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Thread: Wet

  1. #1
    New Member 5wood67's Avatar
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    Wet

    I received my HH expedition in the mail yesterday and like a kid on Christmas decided to hang last night. I knew it would rain but I didn't care! I hooked the shock cords to the rings on the fly as shown on some videos and sure enough I woke up at 2:30 feeling cold. Checking things out I discovered that water was running back the shock cord and into the hammock. I got out in the storm and lowered the angle a bit on the fly and solved the issue. Going forward should I stake the shock cords separately from the fly or was this a fluke? Anyone else had this happen?

  2. #2
    Senior Member titanium_hiker's Avatar
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    a lot of folk tie the fly/tarp to the tree, not the hammock.

    TH
    my hammock gear weights total: 2430g (~86oz)
    Winter: total 2521 (~89oz)
    (see my profile for detailed weights)

    gram counter, not gram weenie!

  3. #3
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    When I use the asym tarp with my HH, I run the shock cords of the hammock to the stakes the tarp are tied to. This would eliminate the problem you were having.

  4. #4

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    Quote Originally Posted by titanium_hiker View Post
    a lot of folk tie the fly/tarp to the tree, not the hammock.

    TH
    Separate with everything except the small stock tarp. If you hang that as Hennessy shows off the hammock line it works. If you hang it separate the hammock can sag out from below the tarp. ;-)

    The trick is that when the tarp and hammock are on the same hanging ropes when the hammock sags with weight so does the tarp. It probably works well with any minimalist tarp setup.

  5. #5
    Senior Member affreeman's Avatar
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    Quote Originally Posted by 5wood67 View Post
    I received my HH expedition in the mail yesterday and like a kid on Christmas decided to hang last night. I knew it would rain but I didn't care! I hooked the shock cords to the rings on the fly as shown on some videos and sure enough I woke up at 2:30 feeling cold. Checking things out I discovered that water was running back the shock cord and into the hammock. I got out in the storm and lowered the angle a bit on the fly and solved the issue. Going forward should I stake the shock cords separately from the fly or was this a fluke? Anyone else had this happen?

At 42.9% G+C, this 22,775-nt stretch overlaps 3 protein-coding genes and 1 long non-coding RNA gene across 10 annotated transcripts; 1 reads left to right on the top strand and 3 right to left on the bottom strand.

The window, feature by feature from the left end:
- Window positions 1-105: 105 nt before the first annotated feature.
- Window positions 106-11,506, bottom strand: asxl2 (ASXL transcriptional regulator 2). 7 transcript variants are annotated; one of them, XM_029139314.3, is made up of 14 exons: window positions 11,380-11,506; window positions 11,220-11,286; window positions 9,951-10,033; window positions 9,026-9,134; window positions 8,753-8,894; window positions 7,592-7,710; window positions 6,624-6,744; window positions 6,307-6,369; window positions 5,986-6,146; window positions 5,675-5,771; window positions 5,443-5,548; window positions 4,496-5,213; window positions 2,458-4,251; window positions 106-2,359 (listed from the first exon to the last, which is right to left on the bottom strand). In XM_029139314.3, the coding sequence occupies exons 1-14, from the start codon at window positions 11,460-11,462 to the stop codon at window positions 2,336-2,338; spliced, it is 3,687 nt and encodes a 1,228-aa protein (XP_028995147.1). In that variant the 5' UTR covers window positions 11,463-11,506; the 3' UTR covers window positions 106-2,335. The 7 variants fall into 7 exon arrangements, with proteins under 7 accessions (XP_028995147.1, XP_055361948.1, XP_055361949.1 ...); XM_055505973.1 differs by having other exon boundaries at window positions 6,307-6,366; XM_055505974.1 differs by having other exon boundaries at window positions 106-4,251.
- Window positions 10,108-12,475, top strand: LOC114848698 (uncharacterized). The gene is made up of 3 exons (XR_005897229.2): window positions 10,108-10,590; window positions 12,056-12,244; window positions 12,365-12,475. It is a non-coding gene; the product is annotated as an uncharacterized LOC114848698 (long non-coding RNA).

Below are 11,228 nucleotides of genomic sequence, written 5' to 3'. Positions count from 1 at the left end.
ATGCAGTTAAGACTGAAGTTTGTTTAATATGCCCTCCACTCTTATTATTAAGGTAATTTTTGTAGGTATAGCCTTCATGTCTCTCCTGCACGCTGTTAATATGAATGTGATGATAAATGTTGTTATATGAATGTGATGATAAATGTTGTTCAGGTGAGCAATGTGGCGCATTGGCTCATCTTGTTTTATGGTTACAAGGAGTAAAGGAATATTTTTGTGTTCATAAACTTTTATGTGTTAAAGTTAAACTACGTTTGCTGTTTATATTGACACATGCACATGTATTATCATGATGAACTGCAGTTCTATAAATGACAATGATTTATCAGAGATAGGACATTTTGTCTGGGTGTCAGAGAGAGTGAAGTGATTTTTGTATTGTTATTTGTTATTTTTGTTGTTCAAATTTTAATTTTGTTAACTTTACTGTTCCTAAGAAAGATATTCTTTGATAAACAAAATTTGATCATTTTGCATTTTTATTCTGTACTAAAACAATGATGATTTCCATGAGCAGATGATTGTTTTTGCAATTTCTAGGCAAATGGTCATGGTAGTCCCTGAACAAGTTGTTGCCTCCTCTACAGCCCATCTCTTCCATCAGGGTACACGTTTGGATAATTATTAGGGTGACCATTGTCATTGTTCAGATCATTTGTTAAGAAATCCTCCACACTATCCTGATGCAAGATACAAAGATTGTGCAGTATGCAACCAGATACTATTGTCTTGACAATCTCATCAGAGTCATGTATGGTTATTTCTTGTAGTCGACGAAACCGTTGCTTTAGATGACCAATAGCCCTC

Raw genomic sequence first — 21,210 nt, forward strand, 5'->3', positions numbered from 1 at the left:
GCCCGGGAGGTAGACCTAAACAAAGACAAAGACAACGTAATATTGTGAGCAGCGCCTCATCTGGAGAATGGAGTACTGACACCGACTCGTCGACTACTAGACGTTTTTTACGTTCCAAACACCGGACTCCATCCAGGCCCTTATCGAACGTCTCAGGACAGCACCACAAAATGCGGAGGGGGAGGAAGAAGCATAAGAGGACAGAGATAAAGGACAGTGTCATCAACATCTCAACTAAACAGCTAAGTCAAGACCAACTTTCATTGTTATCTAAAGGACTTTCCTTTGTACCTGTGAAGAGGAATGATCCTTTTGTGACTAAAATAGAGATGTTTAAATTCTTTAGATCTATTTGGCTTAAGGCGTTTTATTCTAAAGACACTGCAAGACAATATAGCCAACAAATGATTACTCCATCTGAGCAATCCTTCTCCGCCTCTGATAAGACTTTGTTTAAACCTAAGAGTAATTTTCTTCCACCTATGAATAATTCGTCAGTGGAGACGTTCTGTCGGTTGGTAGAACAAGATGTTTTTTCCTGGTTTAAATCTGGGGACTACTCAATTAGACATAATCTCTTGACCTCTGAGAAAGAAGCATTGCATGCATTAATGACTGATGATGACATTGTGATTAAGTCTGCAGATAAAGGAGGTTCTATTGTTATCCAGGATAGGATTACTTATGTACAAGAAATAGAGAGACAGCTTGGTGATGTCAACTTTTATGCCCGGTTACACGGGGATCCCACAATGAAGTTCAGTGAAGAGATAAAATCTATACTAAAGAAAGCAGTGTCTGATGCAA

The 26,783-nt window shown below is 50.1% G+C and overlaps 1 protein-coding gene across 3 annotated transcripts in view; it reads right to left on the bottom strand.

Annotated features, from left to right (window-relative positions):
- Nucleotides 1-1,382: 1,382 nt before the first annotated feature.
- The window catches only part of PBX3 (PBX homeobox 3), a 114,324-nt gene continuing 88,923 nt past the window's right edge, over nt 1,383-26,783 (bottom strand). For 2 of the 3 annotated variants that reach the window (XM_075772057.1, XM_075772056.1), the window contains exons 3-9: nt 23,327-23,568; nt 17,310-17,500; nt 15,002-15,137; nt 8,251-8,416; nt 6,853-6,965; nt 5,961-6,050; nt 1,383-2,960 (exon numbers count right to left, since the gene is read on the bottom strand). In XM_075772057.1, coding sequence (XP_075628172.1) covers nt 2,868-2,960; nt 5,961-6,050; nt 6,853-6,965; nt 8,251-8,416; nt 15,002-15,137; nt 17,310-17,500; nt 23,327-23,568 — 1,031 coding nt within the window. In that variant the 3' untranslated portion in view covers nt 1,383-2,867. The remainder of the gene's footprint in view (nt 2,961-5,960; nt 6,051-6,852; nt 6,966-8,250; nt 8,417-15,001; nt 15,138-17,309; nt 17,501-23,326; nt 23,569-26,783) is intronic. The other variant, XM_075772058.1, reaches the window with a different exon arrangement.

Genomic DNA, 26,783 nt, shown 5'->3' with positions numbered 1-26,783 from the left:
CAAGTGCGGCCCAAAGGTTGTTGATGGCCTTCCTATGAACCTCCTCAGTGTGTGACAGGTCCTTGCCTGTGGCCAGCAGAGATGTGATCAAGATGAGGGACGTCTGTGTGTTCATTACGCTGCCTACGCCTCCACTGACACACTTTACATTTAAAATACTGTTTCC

Are you referring to the elastic side pull-outs on the hammock? I tie those such that both ends are tied to the same ring on the hammock, creating a large loop. I hook that loop into the little mitten hooks that are at the tarp tie-out points. Super easy and saves carrying two more stakes. I've never had water run back towards the hammock along those lines, but I think the tarp tie-out points are always below the hammock, at least in wet weather.
    ~
    "Home is where I hang my food bag."

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  6. #6
    New Member 5wood67's Avatar
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    Thanks. I will have to play around and fine tune my set up. Nooby mistakes!!

  7. #7
    Senior Member BillyBob58's Avatar
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    Quote Originally Posted by 5wood67 View Post
    I got out in the storm and lowered the angle a bit on the fly and solved the issue. Going forward should I stake the shock cords separately from the fly or was this a fluke? Anyone else had this happen?
    That probably tells you what you need to know. Your hammock edge needs to be above or at least level with the tarp's side tie outs if the elastic is attached there - to avoid the down hill flow. Or, some drip lines might help.
    For I consider that the sufferings of this present time are not worthy to be compared with the glory that is to be revealed to us....that the creation itself also will be set free from its slavery to corruption into the freedom of the glory of the children of God. For we know that the whole creation groans and suffers the pains of childbirth together until now.
    Romans 8:18,21-22

  8. #8
    New Member 5wood67's Avatar
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    @ affreeman, yes I'm talking about the side shock cords to the tie outs.

  9. #9
    New Member 5wood67's Avatar
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    Thanks BillyBob!

  10. #10
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    If its rainy or forcast rain the tarp edge should be lower than the hammock edge to keep the water running off the tarp from blowinging in/on your hammock.

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